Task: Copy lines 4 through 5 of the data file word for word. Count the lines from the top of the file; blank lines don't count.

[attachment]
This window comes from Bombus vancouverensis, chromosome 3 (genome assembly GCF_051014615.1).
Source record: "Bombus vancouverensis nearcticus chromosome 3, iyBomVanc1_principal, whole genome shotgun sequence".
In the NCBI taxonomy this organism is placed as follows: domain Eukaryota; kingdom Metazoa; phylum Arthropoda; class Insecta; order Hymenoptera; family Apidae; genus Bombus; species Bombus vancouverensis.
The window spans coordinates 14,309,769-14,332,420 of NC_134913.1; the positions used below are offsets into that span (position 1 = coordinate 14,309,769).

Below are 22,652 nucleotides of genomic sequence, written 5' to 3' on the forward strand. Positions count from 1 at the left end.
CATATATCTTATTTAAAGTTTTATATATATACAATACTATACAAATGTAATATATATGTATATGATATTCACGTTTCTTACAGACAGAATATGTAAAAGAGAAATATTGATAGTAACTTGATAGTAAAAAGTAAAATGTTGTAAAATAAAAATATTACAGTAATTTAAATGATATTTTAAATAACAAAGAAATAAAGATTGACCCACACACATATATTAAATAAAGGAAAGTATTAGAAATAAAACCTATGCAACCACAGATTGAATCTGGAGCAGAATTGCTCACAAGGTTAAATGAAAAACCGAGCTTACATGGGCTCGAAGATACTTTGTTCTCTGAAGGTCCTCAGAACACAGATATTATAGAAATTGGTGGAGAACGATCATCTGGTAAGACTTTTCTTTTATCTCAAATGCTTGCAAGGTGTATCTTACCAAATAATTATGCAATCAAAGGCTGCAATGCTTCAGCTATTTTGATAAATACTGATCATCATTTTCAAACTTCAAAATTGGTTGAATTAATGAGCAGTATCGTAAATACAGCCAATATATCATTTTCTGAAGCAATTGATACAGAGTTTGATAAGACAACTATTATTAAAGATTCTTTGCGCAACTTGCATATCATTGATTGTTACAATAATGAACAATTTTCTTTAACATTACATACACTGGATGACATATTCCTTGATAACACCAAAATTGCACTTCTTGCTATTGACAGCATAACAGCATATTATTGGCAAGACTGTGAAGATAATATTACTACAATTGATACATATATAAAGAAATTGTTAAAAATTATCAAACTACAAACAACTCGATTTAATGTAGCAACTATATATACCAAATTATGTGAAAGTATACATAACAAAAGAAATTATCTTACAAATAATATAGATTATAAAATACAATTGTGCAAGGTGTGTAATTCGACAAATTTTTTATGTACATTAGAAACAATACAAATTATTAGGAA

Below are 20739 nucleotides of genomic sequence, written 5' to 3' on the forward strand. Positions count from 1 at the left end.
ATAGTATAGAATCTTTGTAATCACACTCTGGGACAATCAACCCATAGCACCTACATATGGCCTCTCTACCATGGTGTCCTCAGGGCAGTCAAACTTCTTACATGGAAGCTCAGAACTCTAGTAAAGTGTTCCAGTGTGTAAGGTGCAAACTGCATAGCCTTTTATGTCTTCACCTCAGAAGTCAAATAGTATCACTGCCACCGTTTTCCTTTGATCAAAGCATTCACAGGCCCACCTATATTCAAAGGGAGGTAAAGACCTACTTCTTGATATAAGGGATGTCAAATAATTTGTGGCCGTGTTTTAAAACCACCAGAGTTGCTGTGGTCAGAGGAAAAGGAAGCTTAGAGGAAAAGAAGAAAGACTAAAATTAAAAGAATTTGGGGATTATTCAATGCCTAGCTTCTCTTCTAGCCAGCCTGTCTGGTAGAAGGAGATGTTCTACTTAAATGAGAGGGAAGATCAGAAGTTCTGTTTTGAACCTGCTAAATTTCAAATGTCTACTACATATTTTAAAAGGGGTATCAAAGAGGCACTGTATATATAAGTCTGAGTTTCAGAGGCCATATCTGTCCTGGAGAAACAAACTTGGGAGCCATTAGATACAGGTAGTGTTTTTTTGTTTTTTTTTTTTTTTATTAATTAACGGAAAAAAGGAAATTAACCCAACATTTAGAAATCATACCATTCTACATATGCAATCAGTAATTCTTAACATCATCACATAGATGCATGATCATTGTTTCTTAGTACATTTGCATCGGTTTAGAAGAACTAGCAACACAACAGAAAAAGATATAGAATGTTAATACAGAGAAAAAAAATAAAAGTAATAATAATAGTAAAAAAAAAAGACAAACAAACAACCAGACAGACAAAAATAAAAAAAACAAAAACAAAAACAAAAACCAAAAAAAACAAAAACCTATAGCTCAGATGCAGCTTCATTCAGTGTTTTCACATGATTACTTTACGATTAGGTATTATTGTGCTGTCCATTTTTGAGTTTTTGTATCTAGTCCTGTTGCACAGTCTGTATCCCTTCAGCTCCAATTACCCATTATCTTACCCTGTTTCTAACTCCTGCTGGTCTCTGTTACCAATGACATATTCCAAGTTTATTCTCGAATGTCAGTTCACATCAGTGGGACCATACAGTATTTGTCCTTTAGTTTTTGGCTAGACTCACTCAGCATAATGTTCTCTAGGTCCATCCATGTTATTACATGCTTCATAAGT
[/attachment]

The window spans coordinates 14,309,769-14,332,420 of NC_134913.1; the positions used below are offsets into that span (position 1 = coordinate 14,309,769).

Below are 22,652 nucleotides of genomic sequence, written 5' to 3' on the forward strand. Positions count from 1 at the left end.